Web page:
Now most of us hear the word disciple, you think of Jesus’s disciples, but the word typically meant ‘student’ or ‘follower’. But to truly get what being a disciple was, you need to remember that a disciple meant that you want to know what the rabbi knows. You want to do what the rabbi does. After the best of the best continues into Beit Midrash, they chose the rabbi that they wanted to follow because each rabbi interprets the Torah differently. Each rabbi’s interpretation of the scriptures and set of beliefs is called his yoke. When you went to apply to be a rabbi’s disciple, you wanted to take his yoke upon you and learn what the rabbi knows to do what the rabbi does to be like the rabbi. The disciples of a rabbi memorized his words and adopted his interpretations of the Scriptures. They were to multiply his teaching in their own disciples. To test if a potential disciple is worthy, he would ask them a series of questions to test their knowledge of the Torah, the prophets and the oral traditions. The rabbi needed to know that they were worthy of being his disciple. If he did not find you worthy, then he would dismiss you and you would be told to go and learn your family trade. Those whom the rabbi did find to be the best of the best of the best, he would say, “Come. Follow me.”

So you’re a 15-year-old kid that leaves his family, friends, synagogue, and village to devote your entire life to be like your rabbi. You yearn to know what your rabbi knows to do what your rabbi does. You walk behind him when you enter a town. You are doing everything you can to keep up with your rabbi and learn from him. By the end of the day, you after walking behind your rabbi all-day on the hot, dusty roads…you will literally have whatever your rabbi stepped in all over the front of you. A saying even developed among the wise men at the time that goes, ‘may you be covered in the dust of your rabbi’. People would know exactly what it meant to be covered in the dust of your rabbi.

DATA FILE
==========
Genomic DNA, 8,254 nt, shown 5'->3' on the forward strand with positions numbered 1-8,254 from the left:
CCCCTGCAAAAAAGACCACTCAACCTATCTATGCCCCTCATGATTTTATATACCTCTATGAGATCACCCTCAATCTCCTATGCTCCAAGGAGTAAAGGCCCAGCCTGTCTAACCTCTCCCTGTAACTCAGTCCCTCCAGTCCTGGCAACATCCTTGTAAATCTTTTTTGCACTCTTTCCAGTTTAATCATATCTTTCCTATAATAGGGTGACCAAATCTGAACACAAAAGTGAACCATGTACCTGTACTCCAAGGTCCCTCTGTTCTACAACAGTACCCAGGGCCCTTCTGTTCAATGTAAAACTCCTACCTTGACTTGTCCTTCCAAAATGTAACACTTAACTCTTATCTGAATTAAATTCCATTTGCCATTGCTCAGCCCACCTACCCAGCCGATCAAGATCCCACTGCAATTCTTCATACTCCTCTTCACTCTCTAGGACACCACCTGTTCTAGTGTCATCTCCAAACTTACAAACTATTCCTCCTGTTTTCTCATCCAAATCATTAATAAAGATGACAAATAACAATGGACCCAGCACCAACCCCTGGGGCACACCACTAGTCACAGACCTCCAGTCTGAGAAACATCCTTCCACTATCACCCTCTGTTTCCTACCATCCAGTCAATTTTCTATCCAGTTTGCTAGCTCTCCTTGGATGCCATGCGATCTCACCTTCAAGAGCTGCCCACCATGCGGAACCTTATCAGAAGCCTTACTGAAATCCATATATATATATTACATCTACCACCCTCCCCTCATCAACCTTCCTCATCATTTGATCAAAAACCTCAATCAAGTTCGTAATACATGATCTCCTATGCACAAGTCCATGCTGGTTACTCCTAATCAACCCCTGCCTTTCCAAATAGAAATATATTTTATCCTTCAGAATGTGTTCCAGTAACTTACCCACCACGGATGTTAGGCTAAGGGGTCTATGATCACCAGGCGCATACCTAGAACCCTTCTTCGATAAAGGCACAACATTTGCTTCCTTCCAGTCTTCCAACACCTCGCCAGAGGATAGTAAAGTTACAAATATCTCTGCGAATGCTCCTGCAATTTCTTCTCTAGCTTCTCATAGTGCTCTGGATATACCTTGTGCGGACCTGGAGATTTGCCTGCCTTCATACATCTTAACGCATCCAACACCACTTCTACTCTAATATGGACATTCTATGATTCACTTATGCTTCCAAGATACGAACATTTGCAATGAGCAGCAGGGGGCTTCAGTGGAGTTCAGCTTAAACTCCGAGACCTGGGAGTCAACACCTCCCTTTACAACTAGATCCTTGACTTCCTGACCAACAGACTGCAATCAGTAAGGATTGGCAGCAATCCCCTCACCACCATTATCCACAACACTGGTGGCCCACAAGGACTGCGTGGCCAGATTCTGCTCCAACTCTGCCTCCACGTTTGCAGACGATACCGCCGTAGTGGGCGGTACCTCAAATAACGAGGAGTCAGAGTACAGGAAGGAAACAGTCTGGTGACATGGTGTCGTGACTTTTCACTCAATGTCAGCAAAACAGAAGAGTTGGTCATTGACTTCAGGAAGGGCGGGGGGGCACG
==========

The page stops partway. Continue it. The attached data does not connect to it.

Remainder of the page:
All of this has huge implications for how we see Jesus and understand the disciples. Most rabbis began their teaching around the age of 30 and in the Bible, we find Jesus, around the age of 30, walks down to the shore of the Sea of Galilee and He comes across these two fishermen: Peter and Andrew. Jesus calls to them, “Come. Follow me.” So if these men of Galilee are fishermen and Jesus calls them to be his disciples, that they weren’t the best of the best of the best. They went back to learn about their family trade. The Bible continues to say that they immediately dropped their nets and followed Him. Which to us is strange, but to be asked to be someone’s disciple was an honor. Rabbis were the most honored, respected, revered people in the Jewish community. If you think about it, you had to be the #1 of the best of the best of the best to be a rabbi. So imagine that you are a fisherman and have a rabbi come to you and say, “Come. Follow me.” You would drop your nets too because he is basically saying, ‘you can be like me’ and ‘you can do what I do’.